Motivation is needed to encourage people to apply their creative skills Levi, (2011). He suggests intrinsic motivation encourages creativity, whereas extrinsic motivation discourages creativity. When people are intrinsically motivated, they engage in an activity for its own sake, not to achieve a reward for performing the task. Extrinsic motivation is related not to the task, but to a reward for performance. Extrinsic motivators can hurt creativity by shifting attention away from the task and toward the reward. There are examples of both intrinsic and extrinsic motivators throughout the movie. An example of intrinsic motivation is when there is discussion about the murder weapon, which was defined as a “one-of- a- kind” knife. Juror number eight pulls out a switch blade knife identical to the knife in question and stabs it into the table. The juror had purchased the identical knife at a pawn shop two blocks away from where the boy lived. His intrinsic motivation was toward the case and not to the reward. Extrinsic motivators were plentiful throughout the movie, especially in the beginning when the majority of the jurors were simply voting to conform and to reach a unanimous decision so they could be excused rather quickly. Over time as more and more of the evidence became questionable, the motivation of the group changed from short term and selfish decisions to a longer more educated decision-making process. Levi, (2011) suggests one of the biggest motivation problems for teams is social loafing, which is the reduction of individual contributions when people work in groups rather than alone. This type of behavior was identified in the movie between jurors playing tic-tac-toe rather than debating the case. Other juror’s would often get up and walk about the room or use the restroom rather than staying focused on the task. Levi, (2011) summarizes to improve group motivation it requires countering the negative effects of social loafing. The group’s task should be involving and challenging and should require coordinated effort to be completed. V. Conclusion
In examining the course on Organizational Management and Leadership, I have realized through reading Group Dynamics for Teams by Daniel Levi, along with participation in discussion boards activities as well as class room discussions, there are a multitude of contributing factors and characteristics that contribute to the effectiveness of cohesive teams and group’s success. A successful team completes its task, maintains good social relations, and promotes its members’ personal and professional development Levi, (2011). Relational characteristics of group dynamics include group formation, social influence, and roles in a group which are contributing factors in defining team success. To become more effective as a group, teams must first start out by socializing with new members of the group. An example of this socialization process for our group took place in the first night of class when we interviewed each other and then took turns introducing one another to the class. Social influence and roles in our group are ones that can change depending on the task; however, certain roles pertaining to individuals can remain the same. Group norms are one way that groups establish individual identities and keep individuals working towards the good of the group. Task characteristics such as goals and conflict resolution are important factors in group dynamics. Levi, (2011) explains a commitment to common goals helps unite team members. Such is the case in our group where we share and contribute to the personal and professional growth of our cohorts. Conflicts of various types are a natural part of the team process, Levi, (2011) states although we often view conflict as a negative, there are benefits to conflict if it is managed appropriately. We have had healthy positive and negative conflict resolution discussions throughout this course; these have enabled us to grow as individuals as well as a team. An example of this healthy conflict resolution was in the form of our “murder mystery” this exercise was a fun twist on healthy team interactions. Goals should be moderately difficult. That is, they should be motivating but not impossible to achieve (Locke & Latham, 1990). Team goals work best when the task is interesting and challenging and requires that team member’s work together to succeed. The team feels a sense of accomplishment when it reaches the goals (Zander, 1994). A perfect case in point to summarize this course and the direction of our cohorts moving forward as a group is by having a leader that engages classroom participation and keeps the course material interesting and challenging. This is a huge contributing factor in creating an effective and cohesive group.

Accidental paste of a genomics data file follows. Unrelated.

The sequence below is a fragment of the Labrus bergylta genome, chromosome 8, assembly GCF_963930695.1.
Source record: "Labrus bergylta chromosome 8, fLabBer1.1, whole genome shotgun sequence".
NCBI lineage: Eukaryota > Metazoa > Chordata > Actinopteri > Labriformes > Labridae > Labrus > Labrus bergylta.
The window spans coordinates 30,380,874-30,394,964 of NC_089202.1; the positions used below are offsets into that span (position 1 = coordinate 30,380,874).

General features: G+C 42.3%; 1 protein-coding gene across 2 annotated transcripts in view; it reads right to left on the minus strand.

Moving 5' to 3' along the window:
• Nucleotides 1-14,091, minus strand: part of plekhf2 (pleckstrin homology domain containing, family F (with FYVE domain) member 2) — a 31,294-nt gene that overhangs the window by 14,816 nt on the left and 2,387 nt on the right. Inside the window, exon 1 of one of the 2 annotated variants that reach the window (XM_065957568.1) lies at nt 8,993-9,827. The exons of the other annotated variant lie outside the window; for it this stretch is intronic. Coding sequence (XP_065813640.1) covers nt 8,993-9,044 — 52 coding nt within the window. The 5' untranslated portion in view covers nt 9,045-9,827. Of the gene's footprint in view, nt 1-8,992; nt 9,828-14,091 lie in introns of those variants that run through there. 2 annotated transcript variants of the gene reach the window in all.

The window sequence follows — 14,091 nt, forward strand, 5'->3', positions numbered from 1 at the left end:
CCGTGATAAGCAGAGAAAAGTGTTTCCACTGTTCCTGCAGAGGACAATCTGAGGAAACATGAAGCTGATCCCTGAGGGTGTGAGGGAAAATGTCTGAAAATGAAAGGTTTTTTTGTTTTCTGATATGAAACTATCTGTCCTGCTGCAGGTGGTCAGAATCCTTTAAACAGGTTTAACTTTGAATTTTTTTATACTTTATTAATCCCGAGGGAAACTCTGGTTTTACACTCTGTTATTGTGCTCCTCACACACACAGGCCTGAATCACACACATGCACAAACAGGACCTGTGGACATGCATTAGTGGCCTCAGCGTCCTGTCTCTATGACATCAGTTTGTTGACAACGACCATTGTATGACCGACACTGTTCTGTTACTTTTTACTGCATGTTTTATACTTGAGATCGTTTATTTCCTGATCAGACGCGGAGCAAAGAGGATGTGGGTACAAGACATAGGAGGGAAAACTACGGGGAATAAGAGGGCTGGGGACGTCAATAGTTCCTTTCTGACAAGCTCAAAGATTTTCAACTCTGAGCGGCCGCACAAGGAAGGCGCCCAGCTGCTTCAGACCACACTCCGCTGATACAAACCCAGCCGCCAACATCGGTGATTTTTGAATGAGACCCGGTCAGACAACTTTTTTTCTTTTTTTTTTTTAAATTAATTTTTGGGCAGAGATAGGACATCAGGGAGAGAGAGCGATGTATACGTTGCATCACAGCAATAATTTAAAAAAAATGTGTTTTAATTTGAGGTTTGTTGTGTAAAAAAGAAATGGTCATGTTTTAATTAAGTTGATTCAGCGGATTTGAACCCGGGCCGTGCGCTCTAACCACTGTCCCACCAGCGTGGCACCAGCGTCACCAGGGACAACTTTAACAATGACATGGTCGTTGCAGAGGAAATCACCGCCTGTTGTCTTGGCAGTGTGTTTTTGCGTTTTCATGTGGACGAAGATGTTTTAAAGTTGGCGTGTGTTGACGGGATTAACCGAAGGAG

References
Levi, D. (2011) Group dynamics for teams (3rd ed.). Thousand Oaks, CA: Sage.
Rose, R. 12 Angry men study guide.